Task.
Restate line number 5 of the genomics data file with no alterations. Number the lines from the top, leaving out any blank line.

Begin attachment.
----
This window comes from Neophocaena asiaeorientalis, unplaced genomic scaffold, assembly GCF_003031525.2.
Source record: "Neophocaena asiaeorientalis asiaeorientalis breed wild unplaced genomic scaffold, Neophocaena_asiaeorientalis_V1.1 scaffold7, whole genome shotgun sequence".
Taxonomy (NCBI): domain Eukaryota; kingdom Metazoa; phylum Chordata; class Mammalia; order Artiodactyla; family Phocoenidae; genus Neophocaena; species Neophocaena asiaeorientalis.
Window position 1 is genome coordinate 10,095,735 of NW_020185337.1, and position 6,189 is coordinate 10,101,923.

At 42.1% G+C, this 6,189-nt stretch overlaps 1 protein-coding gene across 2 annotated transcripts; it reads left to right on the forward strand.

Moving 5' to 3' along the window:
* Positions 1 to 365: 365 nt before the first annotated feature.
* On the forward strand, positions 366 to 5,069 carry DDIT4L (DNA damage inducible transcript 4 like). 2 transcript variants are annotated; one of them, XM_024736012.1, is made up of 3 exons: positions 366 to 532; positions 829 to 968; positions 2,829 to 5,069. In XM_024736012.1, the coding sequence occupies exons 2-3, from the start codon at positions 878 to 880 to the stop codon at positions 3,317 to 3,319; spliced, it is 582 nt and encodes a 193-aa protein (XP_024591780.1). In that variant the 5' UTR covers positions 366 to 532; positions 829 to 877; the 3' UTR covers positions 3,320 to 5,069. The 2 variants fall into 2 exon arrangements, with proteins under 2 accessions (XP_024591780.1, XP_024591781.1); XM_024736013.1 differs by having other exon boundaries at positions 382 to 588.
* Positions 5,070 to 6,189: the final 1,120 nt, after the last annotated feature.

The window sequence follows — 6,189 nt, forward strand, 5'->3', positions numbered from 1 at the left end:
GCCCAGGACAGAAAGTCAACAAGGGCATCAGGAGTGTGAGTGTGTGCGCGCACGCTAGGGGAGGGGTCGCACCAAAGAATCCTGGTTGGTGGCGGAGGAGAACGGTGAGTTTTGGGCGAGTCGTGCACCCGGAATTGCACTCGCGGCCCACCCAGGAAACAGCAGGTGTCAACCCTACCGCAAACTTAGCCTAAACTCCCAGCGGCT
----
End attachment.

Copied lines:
At 42.1% G+C, this 6,189-nt stretch overlaps 1 protein-coding gene across 2 annotated transcripts; it reads left to right on the forward strand.